APR 05, 2017 06:37 AM PDT

Dolphins Thrash Their Food Before Swallowing

One of the types of food that dolphins are quite keen of are octopuses. For dolphins, they’re both tasty and bite-sized, but it turns out that they get pretty violent with their prey before eating it. They’ll toss it around, thrash it around violently, and practically beat it up even after removing the head.

A research team captures footage of a bottlenose dolphin violently handling its prey prior to eating it.

Image Credit: Kate Sprogis/Murdoch University

This includes essentially playing fetch with one’s self and then retrieving the carcass and slapping it against the water’s surface very hard. But why do they do this?

It turns out that dolphins simply need to process their food before eating it. The findings were published in the journal Marine Mammal Biology by researchers that studied the behavior in dolphins off of the coast of Western Australia.

Octopuses are much too large and stiff for dolphins to swallow whole, and more importantly, the tentacles prove to be a very real choking hazard for the animals.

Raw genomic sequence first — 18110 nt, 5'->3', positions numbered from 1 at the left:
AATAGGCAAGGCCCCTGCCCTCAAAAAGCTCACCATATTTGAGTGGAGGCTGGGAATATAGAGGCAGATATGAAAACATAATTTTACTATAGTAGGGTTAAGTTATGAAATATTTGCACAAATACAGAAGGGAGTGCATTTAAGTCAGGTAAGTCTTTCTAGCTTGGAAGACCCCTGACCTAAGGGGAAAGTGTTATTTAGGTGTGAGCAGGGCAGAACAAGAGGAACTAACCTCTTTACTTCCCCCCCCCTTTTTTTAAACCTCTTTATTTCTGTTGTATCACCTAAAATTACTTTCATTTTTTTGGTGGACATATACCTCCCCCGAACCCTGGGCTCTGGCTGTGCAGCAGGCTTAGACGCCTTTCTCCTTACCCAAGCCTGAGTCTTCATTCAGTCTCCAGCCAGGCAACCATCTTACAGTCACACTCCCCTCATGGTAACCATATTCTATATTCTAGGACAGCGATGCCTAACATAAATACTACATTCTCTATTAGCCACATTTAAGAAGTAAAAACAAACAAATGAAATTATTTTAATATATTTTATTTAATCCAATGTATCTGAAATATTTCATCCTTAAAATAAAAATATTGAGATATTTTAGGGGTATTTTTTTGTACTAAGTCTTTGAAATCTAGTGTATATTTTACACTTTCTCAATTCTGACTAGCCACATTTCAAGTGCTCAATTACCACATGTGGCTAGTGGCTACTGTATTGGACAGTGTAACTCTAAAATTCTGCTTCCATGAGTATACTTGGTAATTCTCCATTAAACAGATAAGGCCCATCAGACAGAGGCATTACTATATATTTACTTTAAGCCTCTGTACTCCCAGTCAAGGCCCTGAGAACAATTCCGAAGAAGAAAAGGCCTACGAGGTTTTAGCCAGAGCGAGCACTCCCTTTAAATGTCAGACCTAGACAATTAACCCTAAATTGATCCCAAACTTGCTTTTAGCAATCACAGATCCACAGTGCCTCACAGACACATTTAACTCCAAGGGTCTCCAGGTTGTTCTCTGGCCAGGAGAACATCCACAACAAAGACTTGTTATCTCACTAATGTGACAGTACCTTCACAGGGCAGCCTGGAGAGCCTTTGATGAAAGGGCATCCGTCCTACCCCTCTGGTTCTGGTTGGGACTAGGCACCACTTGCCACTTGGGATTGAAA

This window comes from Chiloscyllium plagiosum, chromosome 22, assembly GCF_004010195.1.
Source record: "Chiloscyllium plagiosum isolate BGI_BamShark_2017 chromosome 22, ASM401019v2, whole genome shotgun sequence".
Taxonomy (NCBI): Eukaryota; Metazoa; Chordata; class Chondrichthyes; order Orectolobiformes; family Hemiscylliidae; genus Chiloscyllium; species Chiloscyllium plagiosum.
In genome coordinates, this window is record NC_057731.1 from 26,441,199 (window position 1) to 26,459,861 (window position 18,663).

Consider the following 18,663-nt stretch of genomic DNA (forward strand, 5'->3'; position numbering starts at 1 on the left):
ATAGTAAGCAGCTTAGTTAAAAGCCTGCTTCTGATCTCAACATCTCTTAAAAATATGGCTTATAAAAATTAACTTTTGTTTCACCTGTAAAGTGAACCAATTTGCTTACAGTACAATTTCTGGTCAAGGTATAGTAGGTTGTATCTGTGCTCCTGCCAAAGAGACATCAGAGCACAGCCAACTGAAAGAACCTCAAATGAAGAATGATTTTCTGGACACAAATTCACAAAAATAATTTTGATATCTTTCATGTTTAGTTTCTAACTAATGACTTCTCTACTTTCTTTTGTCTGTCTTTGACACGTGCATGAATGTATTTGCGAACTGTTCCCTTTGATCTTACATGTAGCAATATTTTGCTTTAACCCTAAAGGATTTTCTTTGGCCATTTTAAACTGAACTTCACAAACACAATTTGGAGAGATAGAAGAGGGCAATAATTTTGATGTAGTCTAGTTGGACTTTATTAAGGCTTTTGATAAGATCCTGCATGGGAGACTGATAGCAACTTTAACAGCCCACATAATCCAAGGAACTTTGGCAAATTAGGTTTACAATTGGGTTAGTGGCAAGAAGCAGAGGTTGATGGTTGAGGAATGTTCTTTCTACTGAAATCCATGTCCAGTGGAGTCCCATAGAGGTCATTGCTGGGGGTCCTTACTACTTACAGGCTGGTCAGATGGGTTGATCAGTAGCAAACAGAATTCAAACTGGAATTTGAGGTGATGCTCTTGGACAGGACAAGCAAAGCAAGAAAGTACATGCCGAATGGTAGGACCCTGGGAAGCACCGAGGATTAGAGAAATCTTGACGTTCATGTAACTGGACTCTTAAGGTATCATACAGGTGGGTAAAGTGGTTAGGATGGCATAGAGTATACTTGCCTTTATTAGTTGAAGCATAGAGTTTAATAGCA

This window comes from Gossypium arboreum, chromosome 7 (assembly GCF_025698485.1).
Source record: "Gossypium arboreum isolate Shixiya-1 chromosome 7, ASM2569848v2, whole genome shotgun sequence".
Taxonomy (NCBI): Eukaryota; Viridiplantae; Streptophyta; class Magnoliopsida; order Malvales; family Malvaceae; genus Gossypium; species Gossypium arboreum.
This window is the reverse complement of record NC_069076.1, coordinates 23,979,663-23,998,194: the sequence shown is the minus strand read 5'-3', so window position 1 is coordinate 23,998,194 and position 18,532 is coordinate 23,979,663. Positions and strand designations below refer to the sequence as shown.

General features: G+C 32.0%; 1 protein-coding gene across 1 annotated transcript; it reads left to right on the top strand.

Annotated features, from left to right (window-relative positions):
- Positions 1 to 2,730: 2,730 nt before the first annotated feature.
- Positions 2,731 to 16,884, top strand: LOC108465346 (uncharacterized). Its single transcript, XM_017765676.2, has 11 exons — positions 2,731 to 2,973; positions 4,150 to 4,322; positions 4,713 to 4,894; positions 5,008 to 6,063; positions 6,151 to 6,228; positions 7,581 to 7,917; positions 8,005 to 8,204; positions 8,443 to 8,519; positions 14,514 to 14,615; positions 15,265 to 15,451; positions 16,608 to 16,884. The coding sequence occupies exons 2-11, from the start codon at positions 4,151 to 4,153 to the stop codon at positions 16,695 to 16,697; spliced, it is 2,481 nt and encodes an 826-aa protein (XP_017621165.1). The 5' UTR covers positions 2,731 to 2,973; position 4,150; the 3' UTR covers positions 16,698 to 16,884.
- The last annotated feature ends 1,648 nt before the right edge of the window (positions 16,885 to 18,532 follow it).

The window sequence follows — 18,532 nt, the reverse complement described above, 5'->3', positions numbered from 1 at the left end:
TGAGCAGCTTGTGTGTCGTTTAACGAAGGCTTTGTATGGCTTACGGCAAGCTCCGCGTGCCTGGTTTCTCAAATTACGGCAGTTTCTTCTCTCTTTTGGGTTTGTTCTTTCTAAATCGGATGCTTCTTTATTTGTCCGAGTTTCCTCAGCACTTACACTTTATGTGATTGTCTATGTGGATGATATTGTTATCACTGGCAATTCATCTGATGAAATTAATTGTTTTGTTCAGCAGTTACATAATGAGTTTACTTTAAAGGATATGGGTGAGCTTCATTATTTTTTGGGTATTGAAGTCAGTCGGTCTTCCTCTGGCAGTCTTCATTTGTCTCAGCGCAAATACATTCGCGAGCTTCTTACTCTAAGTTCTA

Moreover, when severing the head of an octopus, the tentacles still manage to keep a mind of their own from the nervous system, similarly to the way lizard tails move around violently after being severed from the rest of the body, so it takes a little bit of persuasion on the dolphins’ part to lay the tentacles to rest for consumption.

In terms of the dolphin, which often devours the head first and the tentacles later, this can be deadly in and of itself, as the tentacles can crawl their way out of the stomach if not properly dealt with beforehand.

By performing these (sometimes violent) maneuvers to process their food beforehand, dolphins help eliminate the choking hazard. It breaks the carcasses apart and softens them up before they move forward with swallowing it.

For what it’s worth, the team noted that dismantling behaviors differed depending on the species and the region of the world where the dolphins were observed doing it. This would suggest that all of the animals learned from different teachers and that some populations may have even developed their own techniques.

So there you have it – dolphins are violent with their food to make sure it’s dead beforehand.

Source: Murdoch University

About the Author
  • Fascinated by scientific discoveries and media, Anthony found his way here at LabRoots, where he would be able to dabble in the two. Anthony is a technology junkie that has vast experience in computer systems and automobile mechanics, as opposite as those sound.
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